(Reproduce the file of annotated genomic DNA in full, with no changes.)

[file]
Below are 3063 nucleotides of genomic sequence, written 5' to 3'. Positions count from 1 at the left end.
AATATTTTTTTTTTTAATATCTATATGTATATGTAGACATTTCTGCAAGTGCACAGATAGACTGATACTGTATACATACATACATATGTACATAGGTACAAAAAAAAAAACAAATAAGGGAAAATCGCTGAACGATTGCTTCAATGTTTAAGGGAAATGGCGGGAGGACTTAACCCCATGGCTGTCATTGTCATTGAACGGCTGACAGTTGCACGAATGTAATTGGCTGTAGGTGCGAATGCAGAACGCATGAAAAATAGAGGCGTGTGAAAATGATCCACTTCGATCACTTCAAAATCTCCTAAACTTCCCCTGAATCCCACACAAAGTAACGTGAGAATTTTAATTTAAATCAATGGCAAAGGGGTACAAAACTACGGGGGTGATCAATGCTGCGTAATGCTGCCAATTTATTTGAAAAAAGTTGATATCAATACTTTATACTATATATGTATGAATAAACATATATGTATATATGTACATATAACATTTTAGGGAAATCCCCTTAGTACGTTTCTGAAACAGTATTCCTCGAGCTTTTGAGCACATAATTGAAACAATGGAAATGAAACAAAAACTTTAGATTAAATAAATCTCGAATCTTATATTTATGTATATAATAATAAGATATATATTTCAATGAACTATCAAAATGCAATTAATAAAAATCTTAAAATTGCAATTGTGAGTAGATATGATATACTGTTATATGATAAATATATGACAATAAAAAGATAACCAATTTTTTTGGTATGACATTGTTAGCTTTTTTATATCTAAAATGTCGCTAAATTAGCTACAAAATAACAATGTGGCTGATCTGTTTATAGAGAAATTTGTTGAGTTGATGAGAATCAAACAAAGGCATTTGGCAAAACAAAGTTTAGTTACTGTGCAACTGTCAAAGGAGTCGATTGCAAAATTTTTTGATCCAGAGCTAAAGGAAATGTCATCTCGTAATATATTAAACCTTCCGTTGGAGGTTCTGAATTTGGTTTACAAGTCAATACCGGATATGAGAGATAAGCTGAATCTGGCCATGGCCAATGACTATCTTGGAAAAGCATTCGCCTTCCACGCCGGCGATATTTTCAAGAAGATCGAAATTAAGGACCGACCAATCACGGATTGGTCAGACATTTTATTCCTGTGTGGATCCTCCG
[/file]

Below are 3063 nucleotides of genomic sequence, written 5' to 3'. Positions count from 1 at the left end.
AATATTTTTTTTTTTAATATCTATATGTATATGTAGACATTTCTGCAAGTGCACAGATAGACTGATACTGTATACATACATACATATGTACATAGGTACAAAAAAAAAAACAAATAAGGGAAAATCGCTGAACGATTGCTTCAATGTTTAAGGGAAATGGCGGGAGGACTTAACCCCATGGCTGTCATTGTCATTGAACGGCTGACAGTTGCACGAATGTAATTGGCTGTAGGTGCGAATGCAGAACGCATGAAAAATAGAGGCGTGTGAAAATGATCCACTTCGATCACTTCAAAATCTCCTAAACTTCCCCTGAATCCCACACAAAGTAACGTGAGAATTTTAATTTAAATCAATGGCAAAGGGGTACAAAACTACGGGGGTGATCAATGCTGCGTAATGCTGCCAATTTATTTGAAAAAAGTTGATATCAATACTTTATACTATATATGTATGAATAAACATATATGTATATATGTACATATAACATTTTAGGGAAATCCCCTTAGTACGTTTCTGAAACAGTATTCCTCGAGCTTTTGAGCACATAATTGAAACAATGGAAATGAAACAAAAACTTTAGATTAAATAAATCTCGAATCTTATATTTATGTATATAATAATAAGATATATATTTCAATGAACTATCAAAATGCAATTAATAAAAATCTTAAAATTGCAATTGTGAGTAGATATGATATACTGTTATATGATAAATATATGACAATAAAAAGATAACCAATTTTTTTGGTATGACATTGTTAGCTTTTTTATATCTAAAATGTCGCTAAATTAGCTACAAAATAACAATGTGGCTGATCTGTTTATAGAGAAATTTGTTGAGTTGATGAGAATCAAACAAAGGCATTTGGCAAAACAAAGTTTAGTTACTGTGCAACTGTCAAAGGAGTCGATTGCAAAATTTTTTGATCCAGAGCTAAAGGAAATGTCATCTCGTAATATATTAAACCTTCCGTTGGAGGTTCTGAATTTGGTTTACAAGTCAATACCGGATATGAGAGATAAGCTGAATCTGGCCATGGCCAATGACTATCTTGGAAAAGCATTCGCCTTCCACGCCGGCGATATTTTCAAGAAGATCGAAATTAAGGACCGACCAATCACGGATTGGTCAGACATTTTATTCCTGTGTGGATCCTCCG